If there is one thing I have learnt in following the Japanese economy closely over the last couple of years it is that, as far as Japan is concerned, you should take everything with a big pinch of salt. Still, the Nikkei is at a twenty year low, that is real and that is a fact. This week Forbes suggests it could fall below the 8,000 level, and that with year-end book-balancing in sight. They also mention a figure, 7,500, below which the capital adequacy ratios of the Japanese banks would be threatened. I remember it was just six months ago we were talking of going below 10,000 as being critical, but it wasn't. In all of this one thing is clear. The numbers, except for those relating to bad loans and government debt, continue to get smaller. One day a critical point will be reached and we'll have blow out. When exactly that day will finally come neither I nor any other commentator can tell you. The big danger is that the yawn, yawn, plus ça change effect in Japan might mean that when it actually does come we won't be expecting it. In all of this just be sure that, absent a major and unforeseeable change of trajectory, that day will come, and that the consequences for the global economy will be enormous.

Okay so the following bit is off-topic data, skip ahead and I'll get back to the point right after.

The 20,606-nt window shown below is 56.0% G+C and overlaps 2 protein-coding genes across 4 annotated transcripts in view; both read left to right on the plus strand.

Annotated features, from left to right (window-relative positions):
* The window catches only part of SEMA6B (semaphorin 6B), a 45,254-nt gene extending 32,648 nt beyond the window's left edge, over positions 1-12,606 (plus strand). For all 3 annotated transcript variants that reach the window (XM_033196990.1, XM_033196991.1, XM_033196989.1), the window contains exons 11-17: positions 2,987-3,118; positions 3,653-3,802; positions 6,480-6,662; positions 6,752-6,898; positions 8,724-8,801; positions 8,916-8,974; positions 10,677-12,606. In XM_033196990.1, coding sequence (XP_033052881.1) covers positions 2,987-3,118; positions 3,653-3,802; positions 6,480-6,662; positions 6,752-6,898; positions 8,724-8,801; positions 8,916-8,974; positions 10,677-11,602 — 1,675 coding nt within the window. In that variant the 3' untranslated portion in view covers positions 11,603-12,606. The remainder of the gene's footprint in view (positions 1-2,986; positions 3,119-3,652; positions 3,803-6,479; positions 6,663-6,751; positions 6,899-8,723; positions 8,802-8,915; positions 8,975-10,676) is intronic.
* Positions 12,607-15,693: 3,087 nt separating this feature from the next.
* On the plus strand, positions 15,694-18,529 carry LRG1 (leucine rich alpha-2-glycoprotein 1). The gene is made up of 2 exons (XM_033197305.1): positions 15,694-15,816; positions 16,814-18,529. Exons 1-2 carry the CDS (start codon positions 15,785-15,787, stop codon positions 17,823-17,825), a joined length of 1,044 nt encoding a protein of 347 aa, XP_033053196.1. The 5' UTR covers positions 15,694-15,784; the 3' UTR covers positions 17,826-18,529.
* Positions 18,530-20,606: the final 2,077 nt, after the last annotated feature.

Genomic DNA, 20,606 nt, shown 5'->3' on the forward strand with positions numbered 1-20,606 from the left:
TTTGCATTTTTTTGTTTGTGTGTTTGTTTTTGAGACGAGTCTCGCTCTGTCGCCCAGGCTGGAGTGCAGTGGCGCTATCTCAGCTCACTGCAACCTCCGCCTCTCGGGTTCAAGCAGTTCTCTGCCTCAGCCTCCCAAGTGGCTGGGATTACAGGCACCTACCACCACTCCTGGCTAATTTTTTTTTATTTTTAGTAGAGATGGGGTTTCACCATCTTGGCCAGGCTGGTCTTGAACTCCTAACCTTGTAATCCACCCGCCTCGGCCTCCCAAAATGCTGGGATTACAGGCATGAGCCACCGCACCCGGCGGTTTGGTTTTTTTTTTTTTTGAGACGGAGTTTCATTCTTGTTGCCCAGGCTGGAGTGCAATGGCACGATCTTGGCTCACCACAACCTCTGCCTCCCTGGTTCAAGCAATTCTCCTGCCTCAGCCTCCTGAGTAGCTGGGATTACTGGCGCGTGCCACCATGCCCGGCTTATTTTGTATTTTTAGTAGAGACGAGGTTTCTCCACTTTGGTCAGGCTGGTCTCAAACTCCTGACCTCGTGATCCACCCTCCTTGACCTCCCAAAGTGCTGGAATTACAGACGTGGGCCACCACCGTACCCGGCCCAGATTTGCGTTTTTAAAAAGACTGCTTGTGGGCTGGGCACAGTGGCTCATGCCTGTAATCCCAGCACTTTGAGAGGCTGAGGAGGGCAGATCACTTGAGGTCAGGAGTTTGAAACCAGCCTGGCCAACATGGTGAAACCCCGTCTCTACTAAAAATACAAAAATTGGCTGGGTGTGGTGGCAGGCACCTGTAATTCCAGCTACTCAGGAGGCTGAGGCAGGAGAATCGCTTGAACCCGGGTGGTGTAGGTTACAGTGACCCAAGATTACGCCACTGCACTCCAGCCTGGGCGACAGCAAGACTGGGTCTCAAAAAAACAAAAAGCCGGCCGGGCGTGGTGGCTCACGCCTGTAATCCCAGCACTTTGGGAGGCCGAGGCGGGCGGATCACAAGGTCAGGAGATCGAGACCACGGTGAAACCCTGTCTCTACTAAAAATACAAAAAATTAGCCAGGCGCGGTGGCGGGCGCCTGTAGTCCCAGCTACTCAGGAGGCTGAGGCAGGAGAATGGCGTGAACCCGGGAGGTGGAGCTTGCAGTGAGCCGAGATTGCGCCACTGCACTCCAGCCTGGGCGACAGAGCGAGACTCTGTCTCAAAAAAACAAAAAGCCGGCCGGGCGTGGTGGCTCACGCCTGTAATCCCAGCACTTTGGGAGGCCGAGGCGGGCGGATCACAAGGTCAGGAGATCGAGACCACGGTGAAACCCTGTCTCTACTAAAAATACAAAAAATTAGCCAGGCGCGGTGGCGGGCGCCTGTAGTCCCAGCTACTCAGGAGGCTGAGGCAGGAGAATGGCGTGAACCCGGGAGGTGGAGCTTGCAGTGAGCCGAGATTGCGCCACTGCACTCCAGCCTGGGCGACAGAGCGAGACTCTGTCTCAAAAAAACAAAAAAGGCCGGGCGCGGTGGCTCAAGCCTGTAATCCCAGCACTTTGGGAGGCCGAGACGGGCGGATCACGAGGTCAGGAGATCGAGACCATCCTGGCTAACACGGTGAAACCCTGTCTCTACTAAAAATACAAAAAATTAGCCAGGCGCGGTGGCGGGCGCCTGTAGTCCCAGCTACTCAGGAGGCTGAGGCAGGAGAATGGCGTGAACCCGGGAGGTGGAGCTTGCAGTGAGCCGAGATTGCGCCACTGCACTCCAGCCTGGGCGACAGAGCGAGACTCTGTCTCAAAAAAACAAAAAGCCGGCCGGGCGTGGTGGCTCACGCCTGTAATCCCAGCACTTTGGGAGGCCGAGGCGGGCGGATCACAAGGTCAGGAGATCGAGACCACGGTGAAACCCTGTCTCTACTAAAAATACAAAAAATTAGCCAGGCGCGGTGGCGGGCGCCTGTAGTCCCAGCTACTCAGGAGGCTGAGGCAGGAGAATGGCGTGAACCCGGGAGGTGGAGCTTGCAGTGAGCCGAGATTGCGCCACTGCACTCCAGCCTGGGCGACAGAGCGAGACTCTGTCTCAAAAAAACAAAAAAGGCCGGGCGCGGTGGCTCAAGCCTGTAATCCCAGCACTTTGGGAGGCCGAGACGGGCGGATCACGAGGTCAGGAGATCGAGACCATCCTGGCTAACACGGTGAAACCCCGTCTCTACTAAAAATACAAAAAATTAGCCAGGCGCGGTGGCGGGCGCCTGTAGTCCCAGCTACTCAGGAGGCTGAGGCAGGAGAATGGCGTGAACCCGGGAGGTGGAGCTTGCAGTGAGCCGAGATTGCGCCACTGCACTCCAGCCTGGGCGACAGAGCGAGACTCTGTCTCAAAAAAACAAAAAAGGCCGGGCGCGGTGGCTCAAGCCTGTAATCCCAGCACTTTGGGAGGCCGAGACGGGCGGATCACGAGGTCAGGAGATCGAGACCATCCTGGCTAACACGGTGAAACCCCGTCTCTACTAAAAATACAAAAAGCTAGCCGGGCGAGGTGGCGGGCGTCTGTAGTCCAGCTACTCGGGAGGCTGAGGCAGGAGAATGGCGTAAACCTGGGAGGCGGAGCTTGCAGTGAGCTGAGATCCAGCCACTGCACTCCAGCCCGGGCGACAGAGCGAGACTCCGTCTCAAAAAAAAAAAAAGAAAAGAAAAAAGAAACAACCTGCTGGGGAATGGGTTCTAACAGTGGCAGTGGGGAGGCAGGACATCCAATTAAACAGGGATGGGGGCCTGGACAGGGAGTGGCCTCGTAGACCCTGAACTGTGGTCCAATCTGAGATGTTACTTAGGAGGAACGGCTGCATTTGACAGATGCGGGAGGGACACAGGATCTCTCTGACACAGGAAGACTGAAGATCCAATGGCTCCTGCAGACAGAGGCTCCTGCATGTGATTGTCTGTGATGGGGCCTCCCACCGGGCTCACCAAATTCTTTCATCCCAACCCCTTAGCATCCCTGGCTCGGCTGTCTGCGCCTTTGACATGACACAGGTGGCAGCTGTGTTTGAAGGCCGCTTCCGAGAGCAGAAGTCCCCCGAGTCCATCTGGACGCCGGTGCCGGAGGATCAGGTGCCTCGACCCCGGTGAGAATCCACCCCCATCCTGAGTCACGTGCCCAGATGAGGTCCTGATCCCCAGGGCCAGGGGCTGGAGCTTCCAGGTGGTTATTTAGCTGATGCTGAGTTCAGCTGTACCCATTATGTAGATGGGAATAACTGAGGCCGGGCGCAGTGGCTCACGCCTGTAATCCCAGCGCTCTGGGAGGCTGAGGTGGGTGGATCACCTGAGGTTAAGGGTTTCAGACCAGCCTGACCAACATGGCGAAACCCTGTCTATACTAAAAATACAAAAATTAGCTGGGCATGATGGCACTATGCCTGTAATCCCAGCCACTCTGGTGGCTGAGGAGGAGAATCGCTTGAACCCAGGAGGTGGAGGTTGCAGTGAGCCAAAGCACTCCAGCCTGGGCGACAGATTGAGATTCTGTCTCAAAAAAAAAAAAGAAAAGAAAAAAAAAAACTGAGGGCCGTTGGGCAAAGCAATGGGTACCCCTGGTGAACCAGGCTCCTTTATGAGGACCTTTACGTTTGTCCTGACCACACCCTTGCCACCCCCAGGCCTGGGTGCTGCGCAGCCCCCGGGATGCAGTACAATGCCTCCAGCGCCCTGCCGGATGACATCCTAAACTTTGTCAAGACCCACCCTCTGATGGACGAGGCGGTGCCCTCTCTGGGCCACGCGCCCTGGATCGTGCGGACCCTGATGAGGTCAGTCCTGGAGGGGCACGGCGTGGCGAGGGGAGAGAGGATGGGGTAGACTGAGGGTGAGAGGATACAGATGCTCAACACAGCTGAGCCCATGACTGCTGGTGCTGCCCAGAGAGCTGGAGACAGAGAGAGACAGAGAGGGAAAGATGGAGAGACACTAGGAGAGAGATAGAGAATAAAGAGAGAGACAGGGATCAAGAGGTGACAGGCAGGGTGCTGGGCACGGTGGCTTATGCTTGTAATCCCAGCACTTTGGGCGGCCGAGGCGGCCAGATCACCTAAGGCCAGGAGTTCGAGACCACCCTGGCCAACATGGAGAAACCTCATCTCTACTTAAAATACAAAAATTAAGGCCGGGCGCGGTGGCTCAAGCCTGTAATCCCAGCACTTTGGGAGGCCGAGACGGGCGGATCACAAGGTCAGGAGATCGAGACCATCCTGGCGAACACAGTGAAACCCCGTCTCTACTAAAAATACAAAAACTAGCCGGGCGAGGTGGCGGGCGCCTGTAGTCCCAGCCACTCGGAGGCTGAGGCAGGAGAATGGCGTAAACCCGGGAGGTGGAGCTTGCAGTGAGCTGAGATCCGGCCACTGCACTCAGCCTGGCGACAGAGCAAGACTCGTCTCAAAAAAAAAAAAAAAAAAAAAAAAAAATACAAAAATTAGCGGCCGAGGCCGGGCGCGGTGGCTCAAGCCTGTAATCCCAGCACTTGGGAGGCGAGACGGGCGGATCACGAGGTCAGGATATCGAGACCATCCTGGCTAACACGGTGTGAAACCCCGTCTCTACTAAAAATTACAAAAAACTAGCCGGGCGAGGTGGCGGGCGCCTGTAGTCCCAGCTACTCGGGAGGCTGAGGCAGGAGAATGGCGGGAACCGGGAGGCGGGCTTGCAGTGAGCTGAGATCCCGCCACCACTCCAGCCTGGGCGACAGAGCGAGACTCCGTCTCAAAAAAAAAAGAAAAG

Tokyo stocks could plumb new 20-year lows this week as war worries and a host of domestic factors discourage buyers. Analysts said the Nikkei average could drop below 8,000, a key support level, after falling 2.62 percent last week to 8,144.12 -- its lowest close since March 1983. "Investor appetite has dried up, so I won't be surprised if the Nikkei falls below the 8,000 mark," said Reiko Nakayama, head of the investment strategy division at Marusan Securities. Some investors may look for bargains early in the week, but the market's longer-term prospects are clouded by the prospect of a trade-disrupting war on Iraq, worries about North Korea's missile and nuclear programmes, and a weak economic outlook......Analysts said the Nikkei is likely to move between 7,800 and 8,350 this week. The further prices fall, the more Japanese banks and private pension funds are expected to dump shares in the run-up to the end of the fiscal year on March 31.
With only three weeks to go before year-end book-closings for most Japanese companies, the drop in share prices is bad news for banks, which are saddled with mountains of bad loans, as lower valuations on their stock holdings will erode their capital.
Analysts say many banks' capital adequacy ratios -- a key gauge of financial health -- could fall below the eight percent global requirement if the Nikkei approaches 7,500. At Friday's close, combined unrealised stock losses at the top seven banking groups stood at around 5.84 trillion yen ($50 billion), according to Daiwa Institute of Research. Investors are also concerned about the ability of Prime Minister Junichiro Koizumi to deal with any financial crisis.Friday's arrest of Takanori Sakai, a member of the ruling Liberal Democratic Party, was the latest of a series of political scandals to embarrass reformist Koizumi, whose popularity is fading ahead of nationwide local elections in April. Sakai is alleged to have breached political funding laws.